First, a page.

Canada Pension Plan

About the Canada Pension Plan (CPP)

From the age of 18, almost everyone who participates in the paid labour force in Canada contributes to the Canada Pension Plan (CPP) or to its sister plan, the Quebec Pension Plan (QPP), and will at some time benefit from their provisions.

Established by an Act of Parliament in 1965 and implemented in 1966, the CPP is a jointly managed federal-provincial plan. Quebec manages and administers its own plan, the QPP, and participates in decision making for the CPP. (QPP information is available from the Régie des rentes du Québec at www.rrq.gouv.qc.ca.) Benefits from either plan are based on pension credits accumulated under both. The plans are financed through mandatory contributions from employees, employers and self-employed people, as well as from investment income.

While it is perhaps best known for its retirement pensions, the CPP also provides disability, death, survivor and children's benefits. Benefit calculations are based on how much and for how long a contributor has paid into the CPP and, in some cases, the age of the beneficiary. Benefits are not paid automatically—everyone must apply and provide proof of eligibility.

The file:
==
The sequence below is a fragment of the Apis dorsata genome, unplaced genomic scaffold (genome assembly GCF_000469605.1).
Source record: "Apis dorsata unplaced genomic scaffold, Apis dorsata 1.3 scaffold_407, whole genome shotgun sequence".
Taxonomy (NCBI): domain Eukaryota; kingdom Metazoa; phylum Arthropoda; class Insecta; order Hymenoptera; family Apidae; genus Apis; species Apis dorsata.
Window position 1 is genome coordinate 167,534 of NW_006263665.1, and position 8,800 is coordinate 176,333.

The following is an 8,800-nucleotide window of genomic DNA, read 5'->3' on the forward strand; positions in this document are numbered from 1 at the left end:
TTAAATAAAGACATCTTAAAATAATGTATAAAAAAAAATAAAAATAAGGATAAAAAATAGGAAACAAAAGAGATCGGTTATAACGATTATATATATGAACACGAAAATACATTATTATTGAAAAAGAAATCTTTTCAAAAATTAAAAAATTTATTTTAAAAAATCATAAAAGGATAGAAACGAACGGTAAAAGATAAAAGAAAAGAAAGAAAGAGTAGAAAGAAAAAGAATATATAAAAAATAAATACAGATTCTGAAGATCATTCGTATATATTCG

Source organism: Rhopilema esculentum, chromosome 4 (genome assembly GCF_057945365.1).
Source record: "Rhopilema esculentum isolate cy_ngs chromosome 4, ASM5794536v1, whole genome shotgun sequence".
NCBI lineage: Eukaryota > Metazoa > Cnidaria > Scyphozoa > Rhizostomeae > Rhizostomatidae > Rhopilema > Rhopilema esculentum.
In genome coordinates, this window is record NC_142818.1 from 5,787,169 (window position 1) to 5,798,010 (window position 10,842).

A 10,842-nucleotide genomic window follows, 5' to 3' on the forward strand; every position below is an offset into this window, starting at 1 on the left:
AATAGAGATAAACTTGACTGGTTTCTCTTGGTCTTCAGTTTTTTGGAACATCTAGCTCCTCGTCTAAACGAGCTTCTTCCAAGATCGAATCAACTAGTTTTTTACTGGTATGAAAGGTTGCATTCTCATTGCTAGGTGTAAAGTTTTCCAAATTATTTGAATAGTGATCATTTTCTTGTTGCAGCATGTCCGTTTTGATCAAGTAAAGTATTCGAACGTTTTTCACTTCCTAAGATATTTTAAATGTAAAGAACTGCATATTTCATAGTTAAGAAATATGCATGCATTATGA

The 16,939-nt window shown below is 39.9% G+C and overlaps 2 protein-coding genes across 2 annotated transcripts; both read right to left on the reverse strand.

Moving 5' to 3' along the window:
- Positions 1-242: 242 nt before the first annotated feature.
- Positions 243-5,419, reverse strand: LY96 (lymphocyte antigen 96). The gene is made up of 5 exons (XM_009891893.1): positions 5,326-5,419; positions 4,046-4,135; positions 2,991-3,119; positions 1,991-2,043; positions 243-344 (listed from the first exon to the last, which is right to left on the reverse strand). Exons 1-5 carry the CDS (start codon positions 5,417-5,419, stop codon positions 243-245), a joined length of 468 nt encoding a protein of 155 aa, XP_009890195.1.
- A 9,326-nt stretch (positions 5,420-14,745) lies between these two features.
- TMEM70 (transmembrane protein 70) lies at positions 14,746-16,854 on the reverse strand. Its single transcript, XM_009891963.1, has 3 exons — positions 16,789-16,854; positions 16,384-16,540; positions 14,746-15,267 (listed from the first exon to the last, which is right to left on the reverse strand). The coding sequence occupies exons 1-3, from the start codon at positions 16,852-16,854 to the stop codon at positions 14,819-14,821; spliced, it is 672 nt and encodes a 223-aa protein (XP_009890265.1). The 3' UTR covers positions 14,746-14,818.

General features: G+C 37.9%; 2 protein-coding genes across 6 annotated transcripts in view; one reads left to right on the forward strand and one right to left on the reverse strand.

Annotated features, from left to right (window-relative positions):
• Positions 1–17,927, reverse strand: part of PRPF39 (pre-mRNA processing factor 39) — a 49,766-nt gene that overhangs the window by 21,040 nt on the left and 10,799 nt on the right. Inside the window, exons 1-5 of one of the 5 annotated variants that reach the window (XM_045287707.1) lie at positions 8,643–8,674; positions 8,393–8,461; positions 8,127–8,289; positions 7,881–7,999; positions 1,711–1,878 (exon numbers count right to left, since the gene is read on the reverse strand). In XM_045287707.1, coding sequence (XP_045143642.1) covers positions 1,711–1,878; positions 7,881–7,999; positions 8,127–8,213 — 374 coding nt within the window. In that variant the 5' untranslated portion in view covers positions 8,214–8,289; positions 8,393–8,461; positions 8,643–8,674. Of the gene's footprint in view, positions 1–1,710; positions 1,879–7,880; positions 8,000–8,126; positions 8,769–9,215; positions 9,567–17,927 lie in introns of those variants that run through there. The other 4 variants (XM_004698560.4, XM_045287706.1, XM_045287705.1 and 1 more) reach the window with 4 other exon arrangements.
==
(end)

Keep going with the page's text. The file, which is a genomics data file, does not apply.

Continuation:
We are here to help you make sense of this in the larger framework of your retirement planning and would be pleased to review your personal retirement income projections and help explain what the changes mean to you. Contact us for more information.

More on the Canada Pension Plan

General

Articles from the Managed Money Reporter

Changes to CPP ca. 2011

(written 2010 & provided for historical context)

Presently, 65% of CPP retirees commence pension at age 60 to 64, 31% start pensions at age 65 and only 4% postpone CPP pension commencement until after age 65. Until recently, the rules for retiring were fairly straightforward. Full CPP is paid at age 65, with a .5% a month reduction or increase for every month that you advance or delay your first payments.

Proposed changes to the CPP will make things more complicated but fairer. One of the many changes to CPP is that there will no longer be a 2 month work cessation test, allowing people to continue working, and still begin receiving CPP payments. That will simplify matters for people reviewing their options. Because the changes are so numerous, we have attached a full presentation on the topic.

More on changes to CPP ca. 2011


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F.  416.863.7479
E. carl.spiess@scotiawealth.com
    allan.mcglade@scotiawealth.com

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